On Budget Woes and Leadership Lows: Steve Hays at the Teach-In

This is what happens when you ask a humanist to talk about budget issues: You get Yeats.

You also get a vivid picture of a leadership failure that has allowed athletics and other non-academic spending to eclipse academics, in an imbalance severe enough to draw national media attention. (And yes, you also get plenty of cold hard dollars-and-cents figures.)

Ohio University’s skewed budget priorities came under the lens of OU+AAUP member and Professor of Classics and World Religions Steve Hays at this Wednesday’s teach-in. Here’s his PowerPoint presentation with voice-over – a sobering call for our leaders to reassess our university’s direction.

For more detailed information and printable materials, see also Steve’s website. Thank you, Steve, for providing leadership on these issues even when hardly anyone was listening. People are starting to listen now.

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One Response to On Budget Woes and Leadership Lows: Steve Hays at the Teach-In

  1. duane mcdiarmid says:

    The problem with Football, an administrative blind love…

    Not a condemnation of sport or I.C.A. The problem is the premise of competition a gladiator mentality that injures all participants. My school is a rival, a business competitor, with your school—what if we saw ourselves as members of a family seeking to raise the educational capabilities of our citizenry. Disarmament is needed and a change of perspective required. This will require a leadership that does not buy into the thrill of the fight but instead the vibe of shared accomplishment. There would be obstacles –perhaps even anti trust issues alas no path is without its roots and creeks to cross. The benefit is the end of the multitude of arms races afoot in higher education all are funded by cuts direct or circuitous to academics and learning missions regardless of how effective the camouflage of accounting—on some level money is a liquid. Just as the escalation of the arms race with the Soviets presumably won the cold war we will loose the education war if we use escalation as a tactic—for escalation favors the wealthiest and the wealthiest like any of us tend to serve first their own concerns. Our administration indeed all college administrations can correctly claim that the crisis is not of the institution nor that they have created it—what they cannot claim is that they have failed to take action to curtail the problem, a problem larger then their institution but that threatens both the individual university and the entire enterprise of affordable quality higher education.

    On how many fronts can any society fight an endless escalation policy? We have it in sports, in housing, in technology, in recreation. It is not that these things are not important or should be completely eliminated, it is rather that in a competition constrained only by bankruptcy these strategies will produce bankruptcy as well meaning intentions are perverted by competition models and marketing façades and thus become too expensive and too heavy for the substance to carry. Collapses may not come to every college or every university, but for nearly all a grave injury will be inflicted. A million dollar coach is hired –then all competing must hire a million dollar coach, full scholarships are offered –then all must offer full scholarships—the incentives and advantages disintegrate but the costs do not. Prospective students receive personal calls from admissions, from fellow students, from faculty and so then all must pay for callers and divert work force to this task–marketing campaigns in public advertising space will be purchased obligating all to do the same, potential donors are wined and dined we dare not be among these suitors…The problem is in each pitch one or more gladiators is inflicted financial injury and as the pits circulate all will win some and loose a few but all will be taxed by the expenses of the battle and also invest in better weaponry as to improve measurable outcomes.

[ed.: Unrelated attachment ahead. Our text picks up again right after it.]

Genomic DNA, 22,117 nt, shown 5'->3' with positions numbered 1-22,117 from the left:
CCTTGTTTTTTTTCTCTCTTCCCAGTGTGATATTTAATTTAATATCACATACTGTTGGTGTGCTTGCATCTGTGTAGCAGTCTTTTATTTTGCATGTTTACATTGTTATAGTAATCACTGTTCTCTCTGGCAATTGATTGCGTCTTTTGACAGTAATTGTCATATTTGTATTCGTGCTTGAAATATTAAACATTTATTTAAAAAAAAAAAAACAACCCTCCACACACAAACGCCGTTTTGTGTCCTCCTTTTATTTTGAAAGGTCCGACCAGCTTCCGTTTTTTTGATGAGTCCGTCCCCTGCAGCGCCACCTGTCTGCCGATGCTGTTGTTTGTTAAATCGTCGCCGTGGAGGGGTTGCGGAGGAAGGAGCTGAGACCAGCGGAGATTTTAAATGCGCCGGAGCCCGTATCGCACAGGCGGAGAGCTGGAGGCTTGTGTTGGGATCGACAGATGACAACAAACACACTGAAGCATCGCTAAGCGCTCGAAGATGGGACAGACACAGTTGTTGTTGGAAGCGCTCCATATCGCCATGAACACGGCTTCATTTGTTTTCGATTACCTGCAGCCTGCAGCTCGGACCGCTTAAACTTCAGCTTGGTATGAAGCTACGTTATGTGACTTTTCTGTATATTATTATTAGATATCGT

Detent is needed in admissions, in country club amenities, in development spending and in sports–we need leaders that will negotiate down the arms race—then all can cooperatively save the millions needed to pursue our collective mission of furthering a society not governed by Spartan principles—battle is so glorious and negotiated peace so dweeby!

    At dinner with Kurt Vonnegut years ago he said the things that make a good story are the things that make a terrible life—a good life, its hard to find a story within it—no house fires, no adultery no drowned children, no invasion by aliens, no mental breakdowns, no bankruptcies who would want such a life when we can have colossal figures ramming heads, breaking necks and leaving the masses ignorant pawns of the few?

    We need to invest in reversing the spiraling overhead costs; we need to invest in differences—the unique qualities of a variety of models. Then with transparency in place and clear values and institutional cultures established we can spend less advertising why one college Cola is better then the other Cola and instead allow for informed choices. So this is pie in the sky and we have budget woes now, so true! Shall we use that to avoid calling for a change in the arms race—can we afford to lower our sword and step out of the arena of a zero sum game? What might we save in overhead costs if we unilaterally stepped back—sent out some plain emails explaining our strategy was to not participate in fancy battles but instead to preserve student faculty contact, educational priorities, and a collective modeling of an institution who’s facad was stripped away to reveal the beauty of its structural integrity—the exposed beans of learning, innovation, rigor, experimentation, and the exploration of frontiers.

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